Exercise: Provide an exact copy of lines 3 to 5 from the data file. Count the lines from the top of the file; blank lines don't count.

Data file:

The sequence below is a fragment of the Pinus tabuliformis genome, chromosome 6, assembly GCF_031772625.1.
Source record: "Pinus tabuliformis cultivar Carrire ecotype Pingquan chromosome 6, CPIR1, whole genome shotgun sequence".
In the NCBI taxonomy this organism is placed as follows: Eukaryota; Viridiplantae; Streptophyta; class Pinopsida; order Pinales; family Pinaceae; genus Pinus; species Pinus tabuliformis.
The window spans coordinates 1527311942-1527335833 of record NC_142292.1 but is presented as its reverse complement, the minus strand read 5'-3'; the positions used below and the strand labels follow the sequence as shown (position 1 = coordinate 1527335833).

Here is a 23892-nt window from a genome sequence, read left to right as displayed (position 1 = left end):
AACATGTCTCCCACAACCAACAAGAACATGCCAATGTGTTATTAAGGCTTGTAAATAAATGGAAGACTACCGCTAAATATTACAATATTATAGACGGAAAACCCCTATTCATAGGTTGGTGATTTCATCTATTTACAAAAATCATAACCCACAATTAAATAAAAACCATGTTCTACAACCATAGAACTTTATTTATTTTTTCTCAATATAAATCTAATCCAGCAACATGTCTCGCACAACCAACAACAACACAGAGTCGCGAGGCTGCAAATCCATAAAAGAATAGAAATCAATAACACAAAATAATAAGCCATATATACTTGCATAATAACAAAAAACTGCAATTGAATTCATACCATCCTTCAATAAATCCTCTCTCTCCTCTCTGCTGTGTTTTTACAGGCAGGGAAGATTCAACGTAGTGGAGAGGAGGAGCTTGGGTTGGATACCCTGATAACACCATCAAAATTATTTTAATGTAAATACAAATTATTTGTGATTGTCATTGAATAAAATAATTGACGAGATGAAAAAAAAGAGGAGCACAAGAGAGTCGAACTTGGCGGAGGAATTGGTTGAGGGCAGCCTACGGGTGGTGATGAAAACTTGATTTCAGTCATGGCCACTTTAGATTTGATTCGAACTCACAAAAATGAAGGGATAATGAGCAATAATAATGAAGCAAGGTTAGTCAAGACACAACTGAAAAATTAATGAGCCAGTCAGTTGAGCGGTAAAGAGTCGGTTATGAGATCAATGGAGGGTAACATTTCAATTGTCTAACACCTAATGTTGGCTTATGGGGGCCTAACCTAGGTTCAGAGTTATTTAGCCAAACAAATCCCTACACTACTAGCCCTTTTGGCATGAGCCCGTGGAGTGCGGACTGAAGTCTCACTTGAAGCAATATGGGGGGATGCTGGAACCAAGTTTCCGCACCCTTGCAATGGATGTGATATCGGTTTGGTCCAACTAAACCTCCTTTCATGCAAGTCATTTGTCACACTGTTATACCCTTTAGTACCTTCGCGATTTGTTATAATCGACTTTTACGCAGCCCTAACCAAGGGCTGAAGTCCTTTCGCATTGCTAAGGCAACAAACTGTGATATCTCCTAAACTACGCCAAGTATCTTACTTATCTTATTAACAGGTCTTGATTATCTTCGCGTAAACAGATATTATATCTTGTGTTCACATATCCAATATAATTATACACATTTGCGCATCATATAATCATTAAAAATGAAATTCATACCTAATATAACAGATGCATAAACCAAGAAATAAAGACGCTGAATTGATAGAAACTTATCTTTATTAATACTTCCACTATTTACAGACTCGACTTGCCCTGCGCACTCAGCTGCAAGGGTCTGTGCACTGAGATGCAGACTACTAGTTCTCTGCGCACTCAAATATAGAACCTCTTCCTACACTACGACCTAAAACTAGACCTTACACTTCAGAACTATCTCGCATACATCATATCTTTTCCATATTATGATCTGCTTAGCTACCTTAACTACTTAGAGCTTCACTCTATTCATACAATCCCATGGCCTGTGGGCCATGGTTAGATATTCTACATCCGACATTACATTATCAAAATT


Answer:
In the NCBI taxonomy this organism is placed as follows: Eukaryota; Viridiplantae; Streptophyta; class Pinopsida; order Pinales; family Pinaceae; genus Pinus; species Pinus tabuliformis.
The window spans coordinates 1527311942-1527335833 of record NC_142292.1 but is presented as its reverse complement, the minus strand read 5'-3'; the positions used below and the strand labels follow the sequence as shown (position 1 = coordinate 1527335833).

Here is a 23892-nt window from a genome sequence, read left to right as displayed (position 1 = left end):